Tips for cruising with a special diet
If you are concerned about cruising due to a special dietary requirement, put the panic on hold. Cruise lines are moving to meet different dietary needs as Russell Higham reports.
One of the joys of a cruise holiday is the ability to try lots of different cuisines from around the world, all without ever leaving the ship.
For most passengers, it’s an exciting prospect to have a host of high-quality restaurants, all serving various types of delicious food, just a short stroll from their cabin door.
However, for the growing number of people with dietary requirements – perhaps you’re eschewing meat, are gluten intolerant, or follow religious dietary rules – it can actually be quite a worry.
Just how much of what’s on offer will you be able to eat? Can you feel confident that an ingredient you’re allergic to won’t make an unwelcome appearance? If you’ve never set sail before, it could even make you question whether a cruise is the right type of holiday for you.
So what can new or experienced cruisers do to ensure that their dietary requirements are catered for?
Discover mouth-watering restaurants onboard Virgin Voyages’ Valiant Lady for every special occasion
MSC Cruises unveils immersive culinary experiences for upcoming ship MSC World Europa
What kind of food is on a cruise ship? Everything you need to know about luxury dining with Seabourn
Your guide to a pre- or post-cruise stay in Southampton – what to see, eat & do
Best food and wine pairings at sea - expert sommelier shares 3 top wines
Doha city guide: What to see, do and eat in up-and-coming Qatari capital
Top tips on how to eat healthily on a cruise - a guide to staying trim
Experience Norwegian Escape’s tranquil round-trip cruise through the Eastern Caribbean
Molten chocolate cake recipe: How to make delicious dessert famous on Oceania ships
Norwegian steak, Russian vodka & Danish sandwiches – best Baltic cruise food with Princess Cruises
Firstly, alert the cruise line as far in advance as possible that you have a dietary requirement. Viking, aka the largest river cruise operator in the world, recommends letting them know of any special dietary requests 90 days before embarkation.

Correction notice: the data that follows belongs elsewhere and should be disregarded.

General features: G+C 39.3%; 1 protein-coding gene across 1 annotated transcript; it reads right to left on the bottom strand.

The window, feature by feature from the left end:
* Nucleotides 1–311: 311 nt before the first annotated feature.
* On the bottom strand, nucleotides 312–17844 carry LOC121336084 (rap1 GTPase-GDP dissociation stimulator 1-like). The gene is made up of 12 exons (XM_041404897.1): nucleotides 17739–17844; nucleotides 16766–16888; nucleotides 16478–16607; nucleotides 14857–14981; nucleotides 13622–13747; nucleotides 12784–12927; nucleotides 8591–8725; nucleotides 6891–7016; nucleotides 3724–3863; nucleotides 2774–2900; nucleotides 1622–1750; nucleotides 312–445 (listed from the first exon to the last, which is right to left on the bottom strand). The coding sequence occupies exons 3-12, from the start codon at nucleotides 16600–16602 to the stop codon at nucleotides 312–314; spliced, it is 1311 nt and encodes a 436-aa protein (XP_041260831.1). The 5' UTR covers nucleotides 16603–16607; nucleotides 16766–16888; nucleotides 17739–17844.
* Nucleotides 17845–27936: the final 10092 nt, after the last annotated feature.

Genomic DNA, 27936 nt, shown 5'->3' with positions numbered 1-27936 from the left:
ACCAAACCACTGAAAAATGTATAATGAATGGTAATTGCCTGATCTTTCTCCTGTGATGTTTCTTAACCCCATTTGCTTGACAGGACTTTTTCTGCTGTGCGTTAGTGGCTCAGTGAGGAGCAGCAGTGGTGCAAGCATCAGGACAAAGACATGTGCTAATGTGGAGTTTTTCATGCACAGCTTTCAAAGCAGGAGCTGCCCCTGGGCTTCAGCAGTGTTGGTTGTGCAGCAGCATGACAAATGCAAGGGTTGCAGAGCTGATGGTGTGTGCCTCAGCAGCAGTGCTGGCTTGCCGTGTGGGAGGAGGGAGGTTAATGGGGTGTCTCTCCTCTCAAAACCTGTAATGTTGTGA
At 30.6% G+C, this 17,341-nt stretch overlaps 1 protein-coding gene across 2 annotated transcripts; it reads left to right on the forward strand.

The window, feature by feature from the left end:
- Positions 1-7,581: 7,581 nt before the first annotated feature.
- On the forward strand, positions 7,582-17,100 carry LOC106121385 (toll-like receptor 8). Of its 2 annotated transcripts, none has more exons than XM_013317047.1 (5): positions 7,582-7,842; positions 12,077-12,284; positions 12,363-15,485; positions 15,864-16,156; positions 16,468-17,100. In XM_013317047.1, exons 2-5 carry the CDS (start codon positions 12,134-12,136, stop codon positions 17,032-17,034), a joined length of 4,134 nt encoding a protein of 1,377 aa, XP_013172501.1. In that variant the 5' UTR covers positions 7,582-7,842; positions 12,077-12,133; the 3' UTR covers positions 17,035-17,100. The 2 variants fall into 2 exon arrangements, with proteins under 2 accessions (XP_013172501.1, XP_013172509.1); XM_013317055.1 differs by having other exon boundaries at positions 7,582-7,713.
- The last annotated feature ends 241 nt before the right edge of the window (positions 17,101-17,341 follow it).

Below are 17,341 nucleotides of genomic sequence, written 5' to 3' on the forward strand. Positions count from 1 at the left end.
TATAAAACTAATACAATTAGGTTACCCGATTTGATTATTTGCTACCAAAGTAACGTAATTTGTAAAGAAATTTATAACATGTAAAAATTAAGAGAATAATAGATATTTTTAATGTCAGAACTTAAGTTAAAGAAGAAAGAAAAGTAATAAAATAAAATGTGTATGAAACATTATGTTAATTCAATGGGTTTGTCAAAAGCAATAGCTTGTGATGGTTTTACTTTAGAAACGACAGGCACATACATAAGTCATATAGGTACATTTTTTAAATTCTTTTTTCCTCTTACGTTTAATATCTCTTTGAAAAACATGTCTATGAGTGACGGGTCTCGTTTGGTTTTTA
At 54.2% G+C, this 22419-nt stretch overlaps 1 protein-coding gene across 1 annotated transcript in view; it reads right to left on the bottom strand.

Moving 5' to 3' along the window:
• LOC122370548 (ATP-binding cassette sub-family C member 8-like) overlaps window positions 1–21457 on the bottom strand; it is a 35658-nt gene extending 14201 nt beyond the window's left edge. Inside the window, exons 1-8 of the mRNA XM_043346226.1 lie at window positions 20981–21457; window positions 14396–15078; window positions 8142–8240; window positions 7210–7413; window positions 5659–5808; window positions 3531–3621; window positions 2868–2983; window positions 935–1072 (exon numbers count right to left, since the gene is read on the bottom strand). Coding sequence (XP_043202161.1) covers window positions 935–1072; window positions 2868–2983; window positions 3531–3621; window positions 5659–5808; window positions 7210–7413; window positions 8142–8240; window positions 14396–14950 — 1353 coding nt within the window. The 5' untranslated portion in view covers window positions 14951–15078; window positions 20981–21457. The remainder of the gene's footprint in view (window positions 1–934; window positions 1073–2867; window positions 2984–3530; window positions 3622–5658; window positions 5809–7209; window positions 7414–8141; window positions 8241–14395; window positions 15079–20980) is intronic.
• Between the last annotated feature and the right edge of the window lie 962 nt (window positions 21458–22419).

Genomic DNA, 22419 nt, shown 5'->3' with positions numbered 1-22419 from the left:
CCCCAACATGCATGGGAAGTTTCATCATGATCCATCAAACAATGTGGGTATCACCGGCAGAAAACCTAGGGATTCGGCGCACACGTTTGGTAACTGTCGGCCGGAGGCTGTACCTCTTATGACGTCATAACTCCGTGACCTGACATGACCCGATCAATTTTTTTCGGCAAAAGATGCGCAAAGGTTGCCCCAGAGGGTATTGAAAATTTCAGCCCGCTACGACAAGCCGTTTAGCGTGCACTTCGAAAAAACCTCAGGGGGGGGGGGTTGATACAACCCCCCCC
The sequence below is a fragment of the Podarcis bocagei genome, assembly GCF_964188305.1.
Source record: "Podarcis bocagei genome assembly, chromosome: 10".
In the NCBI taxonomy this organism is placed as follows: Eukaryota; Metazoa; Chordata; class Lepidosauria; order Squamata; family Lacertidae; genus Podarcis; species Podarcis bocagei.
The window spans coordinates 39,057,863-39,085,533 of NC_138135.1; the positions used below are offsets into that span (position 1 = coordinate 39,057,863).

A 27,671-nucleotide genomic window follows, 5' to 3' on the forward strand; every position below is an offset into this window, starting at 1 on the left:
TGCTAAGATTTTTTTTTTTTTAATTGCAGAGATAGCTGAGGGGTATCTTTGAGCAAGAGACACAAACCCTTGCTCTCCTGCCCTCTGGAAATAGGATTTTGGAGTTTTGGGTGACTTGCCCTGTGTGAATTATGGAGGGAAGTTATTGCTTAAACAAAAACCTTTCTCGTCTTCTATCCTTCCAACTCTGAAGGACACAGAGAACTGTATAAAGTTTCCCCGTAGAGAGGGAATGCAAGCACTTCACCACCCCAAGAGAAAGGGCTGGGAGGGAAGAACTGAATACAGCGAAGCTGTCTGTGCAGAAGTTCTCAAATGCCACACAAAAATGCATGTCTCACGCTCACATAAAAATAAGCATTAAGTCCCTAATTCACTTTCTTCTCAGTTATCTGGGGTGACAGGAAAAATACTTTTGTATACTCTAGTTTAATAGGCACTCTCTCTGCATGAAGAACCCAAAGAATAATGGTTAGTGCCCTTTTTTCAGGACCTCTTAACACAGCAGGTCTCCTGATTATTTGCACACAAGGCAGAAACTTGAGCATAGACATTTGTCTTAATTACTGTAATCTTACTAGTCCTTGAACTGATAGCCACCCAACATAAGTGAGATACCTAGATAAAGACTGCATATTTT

Other operators require less notice but it’s always best to check at the time of booking. Reminding the crew once you’re on board is also a good idea.
Marella Cruises (part of TUI) asks “all guests with dietary needs to speak to the restaurant team and their waiter once they have embarked to confirm that everything is in place to meet their individual needs” – but it’s prudent to do this no matter who you’re sailing with.
- READ MORE: Best food and wine pairings at sea -
Sitting at the same table, or at least in the same area of the restaurant, each mealtime – so that you build up a relationship with the waiting staff – can also help them remember you and your dietary requirements.
Travelling with a child who has a food allergy or intolerance? Inform the children’s activities or kids’ club leader.
Once you’ve done all of the above, you should be able to get on with the serious business of enjoying your cruise, no matter what your culinary preferences are.
Find your ideal cruise
Thomas Rennesland, hotel operations director for Fred Olsen told World of Cruising: “Food is such a big part of any cruise holiday, and we always do our very best to cater to individual dietary needs.
“Vegan and vegetarian dishes are readily available on our cruises, and we have an exceptional team working within our galleys who can cater to diets free from wheat, dairy, lactose, and gluten. We are also able to prepare options for low-fat, low cholesterol, and low salt meals too.”